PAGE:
Slashback this fine 23:59 GMT brings you a response to MS GPL FUD, an update on Lessig's challenge, a followup question regarding domain disputes, a reminder that clone claims aren't new, and more. Read on for the details.
Needed: One referee. Quixotic1 writes "A small company I work for has discovered that a domain name has been registered with their U.S.-trademarked (since 1980) name. Requests to the owner of the site (a U.S. citizen) have gone unanswered, so we're now moving on to filing an ICANN dispute. There was a query last week about inexpensive alternatives to the $1000+ UDRP arbiters. The discussion ended up revolving around whether the author had a valid claim or not, but I'd still like to know -- are there inexpensive alternatives?"
I bet there's money to be made if someone can come up with cheaper means of settling such disputes.
Store in the ammunition box. leonbrooks writes "Recently, images from a presentation by Microsoft Belgium were published on the web. The presentation made some startling (for Microsoft) concessions to Open Source, then set about FUDding the GPL into the ground. I whacked together a point-by-point answer to the anti-GPL FUD. Happy linking ..."
Tithe 10 percent. Luke Francl writes "Inspired by Lawrence Lessig's OSCON remarks, Lessig's Challenge is a way for people concerned by the attempts by the entertainment industry to close off the net to fight back. The challenge is to spend more on those who fight for the open network than you do on its enemies. Since it appeared on Slashdot last month, 10 people have joined me and we've raised over $2300 for good causes (organizations like the EFF, the ACLU, the FSF, along with free software/open source programmers and online artists). And that's just the ones I know about! Cory Doctorow wrote to tell me that many people were inspired by the challenge to join the EFF. ... Check out the list of suggested recipients."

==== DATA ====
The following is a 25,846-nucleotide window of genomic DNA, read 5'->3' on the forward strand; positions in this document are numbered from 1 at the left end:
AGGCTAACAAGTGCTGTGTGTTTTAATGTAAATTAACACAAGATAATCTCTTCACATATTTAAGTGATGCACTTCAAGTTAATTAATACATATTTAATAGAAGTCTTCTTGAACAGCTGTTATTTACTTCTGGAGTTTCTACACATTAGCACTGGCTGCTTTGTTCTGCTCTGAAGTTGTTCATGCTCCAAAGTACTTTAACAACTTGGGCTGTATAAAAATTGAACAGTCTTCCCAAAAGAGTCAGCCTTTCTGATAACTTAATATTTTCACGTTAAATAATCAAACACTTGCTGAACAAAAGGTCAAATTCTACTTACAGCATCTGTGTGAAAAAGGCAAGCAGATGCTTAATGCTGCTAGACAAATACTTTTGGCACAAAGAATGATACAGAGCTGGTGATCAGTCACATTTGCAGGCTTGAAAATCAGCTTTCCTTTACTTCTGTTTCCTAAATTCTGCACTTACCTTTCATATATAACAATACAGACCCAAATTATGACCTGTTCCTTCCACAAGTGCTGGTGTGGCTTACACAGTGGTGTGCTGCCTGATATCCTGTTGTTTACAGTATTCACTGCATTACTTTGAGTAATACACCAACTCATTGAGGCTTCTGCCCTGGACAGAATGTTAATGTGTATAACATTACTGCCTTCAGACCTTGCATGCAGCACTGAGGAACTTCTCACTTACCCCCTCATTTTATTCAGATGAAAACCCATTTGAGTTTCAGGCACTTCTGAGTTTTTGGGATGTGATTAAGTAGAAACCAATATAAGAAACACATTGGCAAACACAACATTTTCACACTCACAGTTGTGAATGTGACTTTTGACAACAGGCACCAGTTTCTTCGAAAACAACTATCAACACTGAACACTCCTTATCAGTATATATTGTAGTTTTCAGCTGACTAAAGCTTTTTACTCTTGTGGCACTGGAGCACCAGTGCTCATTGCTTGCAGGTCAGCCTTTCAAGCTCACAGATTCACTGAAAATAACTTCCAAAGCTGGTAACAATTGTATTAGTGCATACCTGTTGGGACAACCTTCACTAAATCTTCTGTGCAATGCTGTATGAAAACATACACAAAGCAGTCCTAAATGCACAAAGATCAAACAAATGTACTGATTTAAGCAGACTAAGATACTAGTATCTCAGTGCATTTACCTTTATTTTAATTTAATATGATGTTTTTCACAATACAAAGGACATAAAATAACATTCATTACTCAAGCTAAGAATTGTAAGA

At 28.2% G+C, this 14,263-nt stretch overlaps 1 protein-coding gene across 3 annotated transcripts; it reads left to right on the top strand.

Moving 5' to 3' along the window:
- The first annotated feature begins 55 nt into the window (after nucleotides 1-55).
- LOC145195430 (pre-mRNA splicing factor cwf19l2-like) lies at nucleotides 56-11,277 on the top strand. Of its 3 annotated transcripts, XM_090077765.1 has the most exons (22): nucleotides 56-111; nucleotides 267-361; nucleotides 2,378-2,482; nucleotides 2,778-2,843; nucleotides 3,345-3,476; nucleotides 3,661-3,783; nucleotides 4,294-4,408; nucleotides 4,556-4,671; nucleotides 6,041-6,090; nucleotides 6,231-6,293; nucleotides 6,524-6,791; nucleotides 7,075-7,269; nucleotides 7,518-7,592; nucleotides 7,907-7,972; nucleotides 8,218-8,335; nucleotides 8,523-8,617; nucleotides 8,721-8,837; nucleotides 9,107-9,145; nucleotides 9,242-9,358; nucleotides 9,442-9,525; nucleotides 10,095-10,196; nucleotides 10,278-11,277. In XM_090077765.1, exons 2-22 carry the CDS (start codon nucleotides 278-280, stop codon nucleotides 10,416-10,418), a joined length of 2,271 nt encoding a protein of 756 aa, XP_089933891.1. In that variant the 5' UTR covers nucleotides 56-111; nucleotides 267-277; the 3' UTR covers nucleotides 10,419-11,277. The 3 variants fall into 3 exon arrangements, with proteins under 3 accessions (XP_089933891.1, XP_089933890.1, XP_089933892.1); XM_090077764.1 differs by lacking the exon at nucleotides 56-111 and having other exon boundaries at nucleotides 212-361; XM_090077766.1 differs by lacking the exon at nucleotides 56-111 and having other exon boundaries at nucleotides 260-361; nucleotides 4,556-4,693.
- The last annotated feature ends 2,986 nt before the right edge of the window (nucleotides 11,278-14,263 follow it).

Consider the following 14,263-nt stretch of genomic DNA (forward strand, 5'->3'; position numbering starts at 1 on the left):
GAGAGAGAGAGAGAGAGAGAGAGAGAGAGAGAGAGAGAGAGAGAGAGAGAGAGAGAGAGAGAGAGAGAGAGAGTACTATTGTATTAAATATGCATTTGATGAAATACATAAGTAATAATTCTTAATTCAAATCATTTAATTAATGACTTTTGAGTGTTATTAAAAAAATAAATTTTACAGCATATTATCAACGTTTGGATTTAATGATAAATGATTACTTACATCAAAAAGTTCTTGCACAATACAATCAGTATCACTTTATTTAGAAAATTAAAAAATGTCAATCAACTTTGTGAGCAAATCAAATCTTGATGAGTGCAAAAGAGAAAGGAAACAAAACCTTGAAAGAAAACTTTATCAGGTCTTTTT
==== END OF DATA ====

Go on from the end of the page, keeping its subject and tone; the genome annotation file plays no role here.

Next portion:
Like obsidian, and coal, and dirt ... salimfadhley writes "Today BBC Radio 4 began serialising Phillip Pullman's popular "Dark Materials" trilogy. The beeb will be broadcasting one episode per week, with a RA stream of the latest episode that can be found on the promotional site. You can find "The Golden Compass" (called "Northern Lights" in Europe) on the website now. This stream will be replaced with episode 2 next Saturday.
The Dark Materials series was originally intended as children's fiction, however owing to excellent storytelling and a significantly darker theme than Harry Potter, has done rather well in U.S. and UK adult market.
The central premise of the series is that God is evil, a celestial impostor who pretends to have created the universe and who so intensely hates flesh and blood that he wants people to live a repressed, joyless existence. Unsurprisingly this theme has upset fundamentalist Christians."
Unfamiliar? Read the Slashdot review of the trilogy.
The clones I meet are mostly in pairs. PizzaFace writes "The Washington Post reports that the Raelian clone claim echoes a hoax of 25 years ago. And while we have better technology now for testing the claim quickly, there is still room for deception, and some people don't trust the science (and pseudoscience) reporter the Raelians appointed to test their claim."